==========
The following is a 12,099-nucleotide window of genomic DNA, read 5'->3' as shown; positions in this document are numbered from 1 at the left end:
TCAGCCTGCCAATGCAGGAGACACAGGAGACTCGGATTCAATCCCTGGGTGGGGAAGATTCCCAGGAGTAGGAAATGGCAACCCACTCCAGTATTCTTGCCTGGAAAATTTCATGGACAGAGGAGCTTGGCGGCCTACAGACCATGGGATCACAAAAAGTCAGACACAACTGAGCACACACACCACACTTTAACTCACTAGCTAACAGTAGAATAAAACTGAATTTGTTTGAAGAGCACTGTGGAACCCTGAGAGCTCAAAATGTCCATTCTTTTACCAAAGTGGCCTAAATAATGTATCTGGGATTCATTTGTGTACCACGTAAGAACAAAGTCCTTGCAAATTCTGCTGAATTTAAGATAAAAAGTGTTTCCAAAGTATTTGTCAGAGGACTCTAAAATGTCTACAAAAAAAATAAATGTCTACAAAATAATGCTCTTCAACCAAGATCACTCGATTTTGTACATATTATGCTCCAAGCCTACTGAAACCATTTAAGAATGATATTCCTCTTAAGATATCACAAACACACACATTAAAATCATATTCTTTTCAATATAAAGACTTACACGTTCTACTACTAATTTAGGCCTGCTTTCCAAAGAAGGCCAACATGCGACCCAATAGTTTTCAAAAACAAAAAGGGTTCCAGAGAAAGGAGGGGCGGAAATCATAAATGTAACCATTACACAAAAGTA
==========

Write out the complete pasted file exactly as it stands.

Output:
The following is a 12,099-nucleotide window of genomic DNA, read 5'->3' as shown; positions in this document are numbered from 1 at the left end:
TCAGCCTGCCAATGCAGGAGACACAGGAGACTCGGATTCAATCCCTGGGTGGGGAAGATTCCCAGGAGTAGGAAATGGCAACCCACTCCAGTATTCTTGCCTGGAAAATTTCATGGACAGAGGAGCTTGGCGGCCTACAGACCATGGGATCACAAAAAGTCAGACACAACTGAGCACACACACCACACTTTAACTCACTAGCTAACAGTAGAATAAAACTGAATTTGTTTGAAGAGCACTGTGGAACCCTGAGAGCTCAAAATGTCCATTCTTTTACCAAAGTGGCCTAAATAATGTATCTGGGATTCATTTGTGTACCACGTAAGAACAAAGTCCTTGCAAATTCTGCTGAATTTAAGATAAAAAGTGTTTCCAAAGTATTTGTCAGAGGACTCTAAAATGTCTACAAAAAAAATAAATGTCTACAAAATAATGCTCTTCAACCAAGATCACTCGATTTTGTACATATTATGCTCCAAGCCTACTGAAACCATTTAAGAATGATATTCCTCTTAAGATATCACAAACACACACATTAAAATCATATTCTTTTCAATATAAAGACTTACACGTTCTACTACTAATTTAGGCCTGCTTTCCAAAGAAGGCCAACATGCGACCCAATAGTTTTCAAAAACAAAAAGGGTTCCAGAGAAAGGAGGGGCGGAAATCATAAATGTAACCATTACACAAAAGTA